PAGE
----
I was very interested in the article, “Discipline: Have we let our guard down?” which was published in the Education Magazine of The New Times edition of July 10. I am a teacher in an American High School (ages 14 to 18 years old). I have more than 30 years of experience and all I can tell you is that we do not beat our students.
I have some advices that I think would be helpful to teachers and parents in Rwanda.
How does one “make” a student do school work and behave well in class? First, we the teachers should treat students with respect and in turn expects the same from them.
Secondly, I have come to the conclusion that a teacher cannot always be responsible for the laziness and disinterest of a student. It is, however, important to foster a learning environment in the classroom so those who distract should be removed...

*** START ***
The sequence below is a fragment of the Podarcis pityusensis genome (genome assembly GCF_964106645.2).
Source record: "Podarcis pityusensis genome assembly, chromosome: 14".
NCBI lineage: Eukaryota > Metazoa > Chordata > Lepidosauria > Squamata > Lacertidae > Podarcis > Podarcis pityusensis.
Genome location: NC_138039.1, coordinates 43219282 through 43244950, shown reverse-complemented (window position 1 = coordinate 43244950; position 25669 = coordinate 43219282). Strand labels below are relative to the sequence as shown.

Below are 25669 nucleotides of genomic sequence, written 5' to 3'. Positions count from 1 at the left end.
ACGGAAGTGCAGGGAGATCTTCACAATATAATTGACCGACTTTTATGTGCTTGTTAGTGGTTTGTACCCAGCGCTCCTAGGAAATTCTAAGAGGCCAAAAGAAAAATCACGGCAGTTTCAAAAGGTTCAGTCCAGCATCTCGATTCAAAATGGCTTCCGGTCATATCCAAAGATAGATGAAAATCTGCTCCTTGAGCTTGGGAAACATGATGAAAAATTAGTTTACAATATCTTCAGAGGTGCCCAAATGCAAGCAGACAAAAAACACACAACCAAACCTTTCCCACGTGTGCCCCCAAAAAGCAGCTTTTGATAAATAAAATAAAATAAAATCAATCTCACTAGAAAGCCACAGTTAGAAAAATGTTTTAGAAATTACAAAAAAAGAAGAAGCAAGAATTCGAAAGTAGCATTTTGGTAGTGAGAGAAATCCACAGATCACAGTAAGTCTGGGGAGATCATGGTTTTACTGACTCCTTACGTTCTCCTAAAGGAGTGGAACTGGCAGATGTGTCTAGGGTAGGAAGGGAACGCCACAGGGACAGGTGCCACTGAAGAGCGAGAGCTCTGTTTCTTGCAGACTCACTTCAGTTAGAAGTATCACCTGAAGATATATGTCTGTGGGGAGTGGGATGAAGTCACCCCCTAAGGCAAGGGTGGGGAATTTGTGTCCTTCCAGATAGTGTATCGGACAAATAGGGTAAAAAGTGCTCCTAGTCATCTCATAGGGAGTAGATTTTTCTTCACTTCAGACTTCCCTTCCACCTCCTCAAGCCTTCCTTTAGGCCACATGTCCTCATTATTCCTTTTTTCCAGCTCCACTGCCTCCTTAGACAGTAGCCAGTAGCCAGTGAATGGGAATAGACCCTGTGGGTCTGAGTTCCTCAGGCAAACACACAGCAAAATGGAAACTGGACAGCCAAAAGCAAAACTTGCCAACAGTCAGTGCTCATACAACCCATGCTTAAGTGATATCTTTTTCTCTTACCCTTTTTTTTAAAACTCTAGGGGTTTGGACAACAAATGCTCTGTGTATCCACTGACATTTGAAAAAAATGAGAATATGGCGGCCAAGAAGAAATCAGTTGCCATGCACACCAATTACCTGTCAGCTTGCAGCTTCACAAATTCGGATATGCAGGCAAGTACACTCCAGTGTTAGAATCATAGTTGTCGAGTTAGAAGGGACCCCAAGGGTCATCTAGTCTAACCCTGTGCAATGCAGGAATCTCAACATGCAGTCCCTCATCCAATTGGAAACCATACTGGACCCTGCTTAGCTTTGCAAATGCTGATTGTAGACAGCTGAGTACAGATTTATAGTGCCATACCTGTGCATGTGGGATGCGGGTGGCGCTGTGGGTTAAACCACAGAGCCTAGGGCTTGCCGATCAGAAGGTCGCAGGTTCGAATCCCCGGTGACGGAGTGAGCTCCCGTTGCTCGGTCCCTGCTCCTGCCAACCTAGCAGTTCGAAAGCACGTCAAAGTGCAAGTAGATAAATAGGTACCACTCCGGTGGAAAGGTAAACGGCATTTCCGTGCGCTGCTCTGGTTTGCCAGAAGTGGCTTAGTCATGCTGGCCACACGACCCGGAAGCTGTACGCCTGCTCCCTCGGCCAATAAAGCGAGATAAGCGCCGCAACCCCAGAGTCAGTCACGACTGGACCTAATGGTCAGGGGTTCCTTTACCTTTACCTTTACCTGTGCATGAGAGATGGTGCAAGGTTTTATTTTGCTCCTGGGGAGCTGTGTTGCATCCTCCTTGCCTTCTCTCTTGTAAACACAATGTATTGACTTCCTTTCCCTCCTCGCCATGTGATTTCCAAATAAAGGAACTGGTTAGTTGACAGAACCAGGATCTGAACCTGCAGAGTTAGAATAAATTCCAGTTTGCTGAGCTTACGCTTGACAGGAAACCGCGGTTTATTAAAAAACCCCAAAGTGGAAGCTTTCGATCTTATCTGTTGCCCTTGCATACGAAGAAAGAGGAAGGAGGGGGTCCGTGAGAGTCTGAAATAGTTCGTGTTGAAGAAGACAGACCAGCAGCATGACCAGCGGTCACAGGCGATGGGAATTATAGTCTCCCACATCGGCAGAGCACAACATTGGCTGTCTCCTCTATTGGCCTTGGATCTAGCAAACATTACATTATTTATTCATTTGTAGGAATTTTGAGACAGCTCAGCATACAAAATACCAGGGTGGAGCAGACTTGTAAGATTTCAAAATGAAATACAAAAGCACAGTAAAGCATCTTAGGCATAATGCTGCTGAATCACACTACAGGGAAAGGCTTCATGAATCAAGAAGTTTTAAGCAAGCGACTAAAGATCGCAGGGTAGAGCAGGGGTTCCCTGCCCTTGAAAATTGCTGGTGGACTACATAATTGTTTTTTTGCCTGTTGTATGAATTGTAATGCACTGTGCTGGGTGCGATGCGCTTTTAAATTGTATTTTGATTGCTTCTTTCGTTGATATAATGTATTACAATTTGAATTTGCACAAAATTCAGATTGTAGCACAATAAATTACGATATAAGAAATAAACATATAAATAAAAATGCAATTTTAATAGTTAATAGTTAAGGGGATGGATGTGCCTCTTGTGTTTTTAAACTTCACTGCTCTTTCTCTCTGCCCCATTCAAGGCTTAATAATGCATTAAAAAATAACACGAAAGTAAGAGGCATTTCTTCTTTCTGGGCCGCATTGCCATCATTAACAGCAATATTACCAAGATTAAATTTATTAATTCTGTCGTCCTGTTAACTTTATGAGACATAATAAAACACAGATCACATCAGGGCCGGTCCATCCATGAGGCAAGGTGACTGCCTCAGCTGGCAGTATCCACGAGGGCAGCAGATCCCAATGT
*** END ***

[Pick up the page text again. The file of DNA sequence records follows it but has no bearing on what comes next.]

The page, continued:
Parents are not always supportive, and this is a problem. I teach Debate and surely this would be a great topic. Our students would be horrified that they could face corporal punishment while at school. Most of us are taught to discipline in ways that instruct and not “destruct”.
I have two grown children who are both successful and I never hit either my son or my daughter. I wish the teachers and parents of Rwanda well. I also appreciate reading The New Times on the Internet.
Christine Boisvert, Maine, United States
I think that beating and flogging children is really not the answer and there are so many other forms of repremands that reinforce discipline. I do not remember the beating punishments I got as a child but I remember the ones that made me really understand that I had done wrong. That’s how things should be done when it comes to children and students.
Beating children is one of the things that I consider outdated. Beating is not the same as a slap on the wrist by the way. Getting a stick and hitting a child is out of question. Even animals shouldn’t be treated that way.
Eva Gara, Kigali, Rwanda
It is possible to discipline students without flogging them